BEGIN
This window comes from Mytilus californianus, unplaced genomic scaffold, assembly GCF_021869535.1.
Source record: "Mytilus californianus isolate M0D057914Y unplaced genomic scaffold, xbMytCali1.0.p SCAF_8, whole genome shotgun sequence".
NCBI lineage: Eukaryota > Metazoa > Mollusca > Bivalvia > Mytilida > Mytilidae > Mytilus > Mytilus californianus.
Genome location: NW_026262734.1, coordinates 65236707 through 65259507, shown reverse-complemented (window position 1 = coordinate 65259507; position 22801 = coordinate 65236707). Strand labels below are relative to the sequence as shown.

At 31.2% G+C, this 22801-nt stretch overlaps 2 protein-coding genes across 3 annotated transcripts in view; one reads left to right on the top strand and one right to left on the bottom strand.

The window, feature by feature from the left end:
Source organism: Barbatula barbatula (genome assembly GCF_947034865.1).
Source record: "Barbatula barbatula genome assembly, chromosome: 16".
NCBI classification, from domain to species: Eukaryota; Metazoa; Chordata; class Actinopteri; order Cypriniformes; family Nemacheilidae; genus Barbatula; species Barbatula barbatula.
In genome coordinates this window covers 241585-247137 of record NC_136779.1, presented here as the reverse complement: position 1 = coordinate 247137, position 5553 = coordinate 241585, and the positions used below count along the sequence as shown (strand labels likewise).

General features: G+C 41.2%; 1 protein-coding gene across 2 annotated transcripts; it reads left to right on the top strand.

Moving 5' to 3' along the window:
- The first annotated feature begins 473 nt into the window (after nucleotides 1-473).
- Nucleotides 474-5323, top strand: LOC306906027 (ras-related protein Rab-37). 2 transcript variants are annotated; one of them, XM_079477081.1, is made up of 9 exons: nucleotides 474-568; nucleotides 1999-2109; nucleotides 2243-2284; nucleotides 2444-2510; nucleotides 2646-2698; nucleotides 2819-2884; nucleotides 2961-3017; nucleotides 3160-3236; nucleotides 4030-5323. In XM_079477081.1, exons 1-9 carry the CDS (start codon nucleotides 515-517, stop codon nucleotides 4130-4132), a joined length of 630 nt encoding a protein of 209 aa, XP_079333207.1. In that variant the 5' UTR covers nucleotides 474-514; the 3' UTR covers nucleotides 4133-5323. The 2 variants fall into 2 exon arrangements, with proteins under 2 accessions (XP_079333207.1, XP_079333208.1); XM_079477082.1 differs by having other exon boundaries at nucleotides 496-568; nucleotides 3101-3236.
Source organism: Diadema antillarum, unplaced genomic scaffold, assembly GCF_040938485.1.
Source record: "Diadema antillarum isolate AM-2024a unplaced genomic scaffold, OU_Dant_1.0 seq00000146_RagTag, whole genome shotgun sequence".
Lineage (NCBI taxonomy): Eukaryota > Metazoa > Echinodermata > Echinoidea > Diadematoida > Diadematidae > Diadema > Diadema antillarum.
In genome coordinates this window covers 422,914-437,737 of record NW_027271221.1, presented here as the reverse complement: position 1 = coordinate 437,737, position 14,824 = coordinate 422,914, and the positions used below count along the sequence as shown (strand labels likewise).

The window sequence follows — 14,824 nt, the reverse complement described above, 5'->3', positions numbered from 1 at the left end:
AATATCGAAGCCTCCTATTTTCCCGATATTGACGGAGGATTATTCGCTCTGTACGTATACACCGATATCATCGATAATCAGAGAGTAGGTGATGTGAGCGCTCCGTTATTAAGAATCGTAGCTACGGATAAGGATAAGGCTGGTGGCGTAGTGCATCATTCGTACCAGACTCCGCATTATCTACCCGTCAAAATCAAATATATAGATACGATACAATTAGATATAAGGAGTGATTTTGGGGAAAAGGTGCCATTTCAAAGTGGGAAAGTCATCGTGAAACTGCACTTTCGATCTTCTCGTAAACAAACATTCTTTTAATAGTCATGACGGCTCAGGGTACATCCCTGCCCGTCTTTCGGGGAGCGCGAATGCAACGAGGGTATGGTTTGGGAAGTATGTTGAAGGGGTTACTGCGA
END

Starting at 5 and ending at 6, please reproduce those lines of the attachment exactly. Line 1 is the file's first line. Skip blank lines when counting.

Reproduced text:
At 31.2% G+C, this 22801-nt stretch overlaps 2 protein-coding genes across 3 annotated transcripts in view; one reads left to right on the top strand and one right to left on the bottom strand.

The window, feature by feature from the left end: